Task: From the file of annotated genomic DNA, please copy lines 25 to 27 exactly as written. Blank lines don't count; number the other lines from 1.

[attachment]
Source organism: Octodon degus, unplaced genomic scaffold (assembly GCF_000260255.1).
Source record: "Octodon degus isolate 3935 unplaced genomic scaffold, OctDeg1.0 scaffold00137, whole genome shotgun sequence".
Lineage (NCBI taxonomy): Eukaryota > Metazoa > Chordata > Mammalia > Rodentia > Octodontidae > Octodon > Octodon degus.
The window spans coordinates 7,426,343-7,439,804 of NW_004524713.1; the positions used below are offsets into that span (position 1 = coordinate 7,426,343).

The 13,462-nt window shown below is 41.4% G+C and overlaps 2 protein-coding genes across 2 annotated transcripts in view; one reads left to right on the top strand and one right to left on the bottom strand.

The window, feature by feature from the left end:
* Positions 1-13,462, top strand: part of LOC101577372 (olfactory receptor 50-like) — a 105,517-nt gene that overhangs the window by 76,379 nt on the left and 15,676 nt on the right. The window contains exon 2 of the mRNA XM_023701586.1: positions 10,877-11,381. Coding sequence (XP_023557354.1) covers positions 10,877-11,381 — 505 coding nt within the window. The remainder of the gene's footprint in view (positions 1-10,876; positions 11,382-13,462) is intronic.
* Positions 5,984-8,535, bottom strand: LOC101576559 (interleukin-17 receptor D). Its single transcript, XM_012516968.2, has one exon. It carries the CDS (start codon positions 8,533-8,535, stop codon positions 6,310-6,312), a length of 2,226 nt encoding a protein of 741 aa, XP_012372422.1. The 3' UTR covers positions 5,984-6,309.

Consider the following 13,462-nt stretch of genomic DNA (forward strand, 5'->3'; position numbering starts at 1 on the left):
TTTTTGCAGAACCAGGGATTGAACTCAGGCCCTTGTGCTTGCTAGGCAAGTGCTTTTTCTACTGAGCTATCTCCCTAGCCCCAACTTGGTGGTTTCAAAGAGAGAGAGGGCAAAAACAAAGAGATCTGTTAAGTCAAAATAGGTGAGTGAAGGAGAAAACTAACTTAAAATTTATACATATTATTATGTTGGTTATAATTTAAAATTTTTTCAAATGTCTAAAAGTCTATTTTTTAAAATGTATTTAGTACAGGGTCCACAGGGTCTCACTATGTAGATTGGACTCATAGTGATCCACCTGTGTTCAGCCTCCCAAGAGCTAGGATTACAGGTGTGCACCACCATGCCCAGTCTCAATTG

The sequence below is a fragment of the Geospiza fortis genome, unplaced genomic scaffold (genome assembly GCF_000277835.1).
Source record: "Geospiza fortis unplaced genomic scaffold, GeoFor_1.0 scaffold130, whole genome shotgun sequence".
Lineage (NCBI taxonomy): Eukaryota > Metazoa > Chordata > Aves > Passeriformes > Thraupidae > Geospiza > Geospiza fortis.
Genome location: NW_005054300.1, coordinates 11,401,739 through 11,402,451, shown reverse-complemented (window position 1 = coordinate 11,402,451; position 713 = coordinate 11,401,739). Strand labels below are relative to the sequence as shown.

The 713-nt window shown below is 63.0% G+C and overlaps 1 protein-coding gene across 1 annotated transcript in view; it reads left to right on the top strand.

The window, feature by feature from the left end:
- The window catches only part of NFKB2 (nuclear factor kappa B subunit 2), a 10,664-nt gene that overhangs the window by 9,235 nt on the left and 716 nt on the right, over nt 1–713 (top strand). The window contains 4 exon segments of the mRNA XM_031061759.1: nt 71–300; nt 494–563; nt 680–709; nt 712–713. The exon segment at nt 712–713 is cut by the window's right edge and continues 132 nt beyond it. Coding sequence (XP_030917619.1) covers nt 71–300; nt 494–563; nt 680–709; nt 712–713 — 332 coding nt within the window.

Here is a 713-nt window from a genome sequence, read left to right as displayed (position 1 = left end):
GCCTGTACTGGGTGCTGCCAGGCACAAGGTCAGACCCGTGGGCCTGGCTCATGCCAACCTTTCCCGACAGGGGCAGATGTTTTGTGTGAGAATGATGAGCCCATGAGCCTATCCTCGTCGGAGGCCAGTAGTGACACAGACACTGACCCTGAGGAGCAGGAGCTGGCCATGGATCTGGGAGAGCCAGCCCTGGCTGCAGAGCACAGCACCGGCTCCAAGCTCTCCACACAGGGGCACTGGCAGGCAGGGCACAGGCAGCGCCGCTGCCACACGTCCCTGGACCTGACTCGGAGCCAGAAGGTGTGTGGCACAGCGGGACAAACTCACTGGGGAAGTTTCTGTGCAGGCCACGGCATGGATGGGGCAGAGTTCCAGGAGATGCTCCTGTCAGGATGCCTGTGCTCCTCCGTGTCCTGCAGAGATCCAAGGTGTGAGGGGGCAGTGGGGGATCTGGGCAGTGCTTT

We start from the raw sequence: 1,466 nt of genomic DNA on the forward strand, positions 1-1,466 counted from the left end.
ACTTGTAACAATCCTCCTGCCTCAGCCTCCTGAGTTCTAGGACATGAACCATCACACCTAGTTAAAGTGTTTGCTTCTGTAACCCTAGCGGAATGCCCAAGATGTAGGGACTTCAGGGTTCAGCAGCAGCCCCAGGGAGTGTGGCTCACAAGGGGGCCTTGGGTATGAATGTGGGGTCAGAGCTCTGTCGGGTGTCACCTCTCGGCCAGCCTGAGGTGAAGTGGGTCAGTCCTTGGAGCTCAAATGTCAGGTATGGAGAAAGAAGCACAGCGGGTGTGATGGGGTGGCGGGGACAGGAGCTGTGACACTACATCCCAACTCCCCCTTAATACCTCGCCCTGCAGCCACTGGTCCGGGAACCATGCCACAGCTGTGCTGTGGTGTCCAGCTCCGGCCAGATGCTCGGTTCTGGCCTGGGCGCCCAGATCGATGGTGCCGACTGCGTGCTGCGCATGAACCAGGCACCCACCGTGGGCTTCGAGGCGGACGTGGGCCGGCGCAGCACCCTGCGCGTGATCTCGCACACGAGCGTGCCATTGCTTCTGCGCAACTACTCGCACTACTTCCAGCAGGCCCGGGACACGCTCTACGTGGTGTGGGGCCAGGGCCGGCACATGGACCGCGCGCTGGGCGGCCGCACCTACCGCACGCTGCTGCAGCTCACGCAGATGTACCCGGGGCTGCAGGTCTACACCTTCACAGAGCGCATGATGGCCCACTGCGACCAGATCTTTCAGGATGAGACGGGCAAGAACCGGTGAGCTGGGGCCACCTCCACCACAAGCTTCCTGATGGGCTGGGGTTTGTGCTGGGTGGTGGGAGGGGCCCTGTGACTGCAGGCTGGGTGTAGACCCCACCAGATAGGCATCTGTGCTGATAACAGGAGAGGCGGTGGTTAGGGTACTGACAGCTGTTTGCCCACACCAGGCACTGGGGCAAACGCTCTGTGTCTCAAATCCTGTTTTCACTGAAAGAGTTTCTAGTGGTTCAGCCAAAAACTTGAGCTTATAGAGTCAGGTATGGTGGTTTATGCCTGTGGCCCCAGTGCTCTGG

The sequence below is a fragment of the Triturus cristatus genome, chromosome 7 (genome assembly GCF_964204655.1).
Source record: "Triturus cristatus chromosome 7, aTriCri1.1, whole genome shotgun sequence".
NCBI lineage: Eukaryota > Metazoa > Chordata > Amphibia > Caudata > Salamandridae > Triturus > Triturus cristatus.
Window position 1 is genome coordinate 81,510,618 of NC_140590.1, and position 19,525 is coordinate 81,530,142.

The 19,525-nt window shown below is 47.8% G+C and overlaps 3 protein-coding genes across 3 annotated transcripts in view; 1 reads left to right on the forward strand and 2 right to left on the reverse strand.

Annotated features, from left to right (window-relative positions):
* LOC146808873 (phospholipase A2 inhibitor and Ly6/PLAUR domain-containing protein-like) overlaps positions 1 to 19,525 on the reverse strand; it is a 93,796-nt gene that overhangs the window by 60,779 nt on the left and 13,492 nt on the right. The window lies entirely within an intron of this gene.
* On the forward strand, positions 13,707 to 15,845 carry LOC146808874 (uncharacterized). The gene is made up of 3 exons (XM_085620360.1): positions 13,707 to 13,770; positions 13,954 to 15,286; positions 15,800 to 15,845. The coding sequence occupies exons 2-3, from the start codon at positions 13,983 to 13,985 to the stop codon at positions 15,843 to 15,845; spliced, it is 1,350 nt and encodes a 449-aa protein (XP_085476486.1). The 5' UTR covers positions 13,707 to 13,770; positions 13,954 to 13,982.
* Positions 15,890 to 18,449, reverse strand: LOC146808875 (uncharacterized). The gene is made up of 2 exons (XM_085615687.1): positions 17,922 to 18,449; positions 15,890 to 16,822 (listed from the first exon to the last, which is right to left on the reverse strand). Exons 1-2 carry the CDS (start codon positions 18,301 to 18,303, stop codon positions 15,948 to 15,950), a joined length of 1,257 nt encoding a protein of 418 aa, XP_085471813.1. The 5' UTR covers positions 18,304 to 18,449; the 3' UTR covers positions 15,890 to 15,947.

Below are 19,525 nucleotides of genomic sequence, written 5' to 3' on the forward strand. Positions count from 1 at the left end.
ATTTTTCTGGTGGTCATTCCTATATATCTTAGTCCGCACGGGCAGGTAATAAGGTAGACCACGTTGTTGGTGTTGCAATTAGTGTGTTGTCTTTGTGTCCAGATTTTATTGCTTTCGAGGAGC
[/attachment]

Window position 1 is genome coordinate 81,510,618 of NC_140590.1, and position 19,525 is coordinate 81,530,142.

The 19,525-nt window shown below is 47.8% G+C and overlaps 3 protein-coding genes across 3 annotated transcripts in view; 1 reads left to right on the forward strand and 2 right to left on the reverse strand.

Annotated features, from left to right (window-relative positions):